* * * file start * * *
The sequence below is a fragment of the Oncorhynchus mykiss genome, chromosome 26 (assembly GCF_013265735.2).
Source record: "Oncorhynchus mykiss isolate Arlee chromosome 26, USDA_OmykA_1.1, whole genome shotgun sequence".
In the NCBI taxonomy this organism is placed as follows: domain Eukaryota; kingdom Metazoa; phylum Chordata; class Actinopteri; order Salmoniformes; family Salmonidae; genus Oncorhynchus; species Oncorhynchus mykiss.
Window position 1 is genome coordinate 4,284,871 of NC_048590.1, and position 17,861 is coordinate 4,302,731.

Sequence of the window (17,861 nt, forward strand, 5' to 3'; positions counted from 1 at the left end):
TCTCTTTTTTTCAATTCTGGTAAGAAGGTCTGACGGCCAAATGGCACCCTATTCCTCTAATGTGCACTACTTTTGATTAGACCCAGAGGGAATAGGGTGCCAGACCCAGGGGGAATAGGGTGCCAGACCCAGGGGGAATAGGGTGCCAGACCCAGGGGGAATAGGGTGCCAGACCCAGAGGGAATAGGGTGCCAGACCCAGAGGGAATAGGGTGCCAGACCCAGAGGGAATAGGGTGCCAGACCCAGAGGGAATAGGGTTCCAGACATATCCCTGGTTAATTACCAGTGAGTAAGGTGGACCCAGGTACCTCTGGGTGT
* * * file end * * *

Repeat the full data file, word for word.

The sequence below is a fragment of the Oncorhynchus mykiss genome, chromosome 26 (assembly GCF_013265735.2).
Source record: "Oncorhynchus mykiss isolate Arlee chromosome 26, USDA_OmykA_1.1, whole genome shotgun sequence".
In the NCBI taxonomy this organism is placed as follows: domain Eukaryota; kingdom Metazoa; phylum Chordata; class Actinopteri; order Salmoniformes; family Salmonidae; genus Oncorhynchus; species Oncorhynchus mykiss.
Window position 1 is genome coordinate 4,284,871 of NC_048590.1, and position 17,861 is coordinate 4,302,731.

Sequence of the window (17,861 nt, forward strand, 5' to 3'; positions counted from 1 at the left end):
TCTCTTTTTTTCAATTCTGGTAAGAAGGTCTGACGGCCAAATGGCACCCTATTCCTCTAATGTGCACTACTTTTGATTAGACCCAGAGGGAATAGGGTGCCAGACCCAGGGGGAATAGGGTGCCAGACCCAGGGGGAATAGGGTGCCAGACCCAGGGGGAATAGGGTGCCAGACCCAGAGGGAATAGGGTGCCAGACCCAGAGGGAATAGGGTGCCAGACCCAGAGGGAATAGGGTGCCAGACCCAGAGGGAATAGGGTTCCAGACATATCCCTGGTTAATTACCAGTGAGTAAGGTGGACCCAGGTACCTCTGGGTGT